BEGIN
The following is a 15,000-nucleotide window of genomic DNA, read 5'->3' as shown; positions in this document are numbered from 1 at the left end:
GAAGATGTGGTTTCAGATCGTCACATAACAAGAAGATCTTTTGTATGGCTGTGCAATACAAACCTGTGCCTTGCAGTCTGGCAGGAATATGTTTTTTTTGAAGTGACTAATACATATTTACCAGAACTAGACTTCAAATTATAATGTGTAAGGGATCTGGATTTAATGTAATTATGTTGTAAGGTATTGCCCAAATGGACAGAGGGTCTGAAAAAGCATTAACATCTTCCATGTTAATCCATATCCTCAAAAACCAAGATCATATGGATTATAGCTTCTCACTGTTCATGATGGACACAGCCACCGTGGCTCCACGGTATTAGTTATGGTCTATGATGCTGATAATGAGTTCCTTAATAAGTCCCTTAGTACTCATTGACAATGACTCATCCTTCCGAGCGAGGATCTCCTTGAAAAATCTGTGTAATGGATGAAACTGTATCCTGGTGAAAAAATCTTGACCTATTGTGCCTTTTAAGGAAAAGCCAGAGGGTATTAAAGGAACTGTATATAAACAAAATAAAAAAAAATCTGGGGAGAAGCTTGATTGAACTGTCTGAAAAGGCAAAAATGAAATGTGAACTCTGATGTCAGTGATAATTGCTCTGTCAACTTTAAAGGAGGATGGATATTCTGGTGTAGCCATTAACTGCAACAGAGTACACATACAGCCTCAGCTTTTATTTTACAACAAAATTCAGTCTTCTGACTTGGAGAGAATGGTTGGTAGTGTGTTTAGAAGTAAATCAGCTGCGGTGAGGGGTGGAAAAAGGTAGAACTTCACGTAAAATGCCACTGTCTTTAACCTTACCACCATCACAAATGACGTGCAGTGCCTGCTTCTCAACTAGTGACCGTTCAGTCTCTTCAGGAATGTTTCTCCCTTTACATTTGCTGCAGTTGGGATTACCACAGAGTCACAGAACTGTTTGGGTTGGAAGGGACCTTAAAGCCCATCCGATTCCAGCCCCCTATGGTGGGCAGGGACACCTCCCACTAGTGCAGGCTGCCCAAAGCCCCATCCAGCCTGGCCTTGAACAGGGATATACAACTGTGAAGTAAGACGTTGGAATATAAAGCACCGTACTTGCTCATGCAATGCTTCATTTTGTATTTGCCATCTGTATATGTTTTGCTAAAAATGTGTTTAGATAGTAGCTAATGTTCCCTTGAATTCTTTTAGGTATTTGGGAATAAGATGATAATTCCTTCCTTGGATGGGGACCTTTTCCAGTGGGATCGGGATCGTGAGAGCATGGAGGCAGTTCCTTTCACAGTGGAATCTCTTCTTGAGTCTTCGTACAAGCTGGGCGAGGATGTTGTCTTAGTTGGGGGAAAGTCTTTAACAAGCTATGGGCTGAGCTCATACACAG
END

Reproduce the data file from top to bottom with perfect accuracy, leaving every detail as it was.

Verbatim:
The following is a 15,000-nucleotide window of genomic DNA, read 5'->3' as shown; positions in this document are numbered from 1 at the left end:
GAAGATGTGGTTTCAGATCGTCACATAACAAGAAGATCTTTTGTATGGCTGTGCAATACAAACCTGTGCCTTGCAGTCTGGCAGGAATATGTTTTTTTTGAAGTGACTAATACATATTTACCAGAACTAGACTTCAAATTATAATGTGTAAGGGATCTGGATTTAATGTAATTATGTTGTAAGGTATTGCCCAAATGGACAGAGGGTCTGAAAAAGCATTAACATCTTCCATGTTAATCCATATCCTCAAAAACCAAGATCATATGGATTATAGCTTCTCACTGTTCATGATGGACACAGCCACCGTGGCTCCACGGTATTAGTTATGGTCTATGATGCTGATAATGAGTTCCTTAATAAGTCCCTTAGTACTCATTGACAATGACTCATCCTTCCGAGCGAGGATCTCCTTGAAAAATCTGTGTAATGGATGAAACTGTATCCTGGTGAAAAAATCTTGACCTATTGTGCCTTTTAAGGAAAAGCCAGAGGGTATTAAAGGAACTGTATATAAACAAAATAAAAAAAAATCTGGGGAGAAGCTTGATTGAACTGTCTGAAAAGGCAAAAATGAAATGTGAACTCTGATGTCAGTGATAATTGCTCTGTCAACTTTAAAGGAGGATGGATATTCTGGTGTAGCCATTAACTGCAACAGAGTACACATACAGCCTCAGCTTTTATTTTACAACAAAATTCAGTCTTCTGACTTGGAGAGAATGGTTGGTAGTGTGTTTAGAAGTAAATCAGCTGCGGTGAGGGGTGGAAAAAGGTAGAACTTCACGTAAAATGCCACTGTCTTTAACCTTACCACCATCACAAATGACGTGCAGTGCCTGCTTCTCAACTAGTGACCGTTCAGTCTCTTCAGGAATGTTTCTCCCTTTACATTTGCTGCAGTTGGGATTACCACAGAGTCACAGAACTGTTTGGGTTGGAAGGGACCTTAAAGCCCATCCGATTCCAGCCCCCTATGGTGGGCAGGGACACCTCCCACTAGTGCAGGCTGCCCAAAGCCCCATCCAGCCTGGCCTTGAACAGGGATATACAACTGTGAAGTAAGACGTTGGAATATAAAGCACCGTACTTGCTCATGCAATGCTTCATTTTGTATTTGCCATCTGTATATGTTTTGCTAAAAATGTGTTTAGATAGTAGCTAATGTTCCCTTGAATTCTTTTAGGTATTTGGGAATAAGATGATAATTCCTTCCTTGGATGGGGACCTTTTCCAGTGGGATCGGGATCGTGAGAGCATGGAGGCAGTTCCTTTCACAGTGGAATCTCTTCTTGAGTCTTCGTACAAGCTGGGCGAGGATGTTGTCTTAGTTGGGGGAAAGTCTTTAACAAGCTATGGGCTGAGCTCATACACAG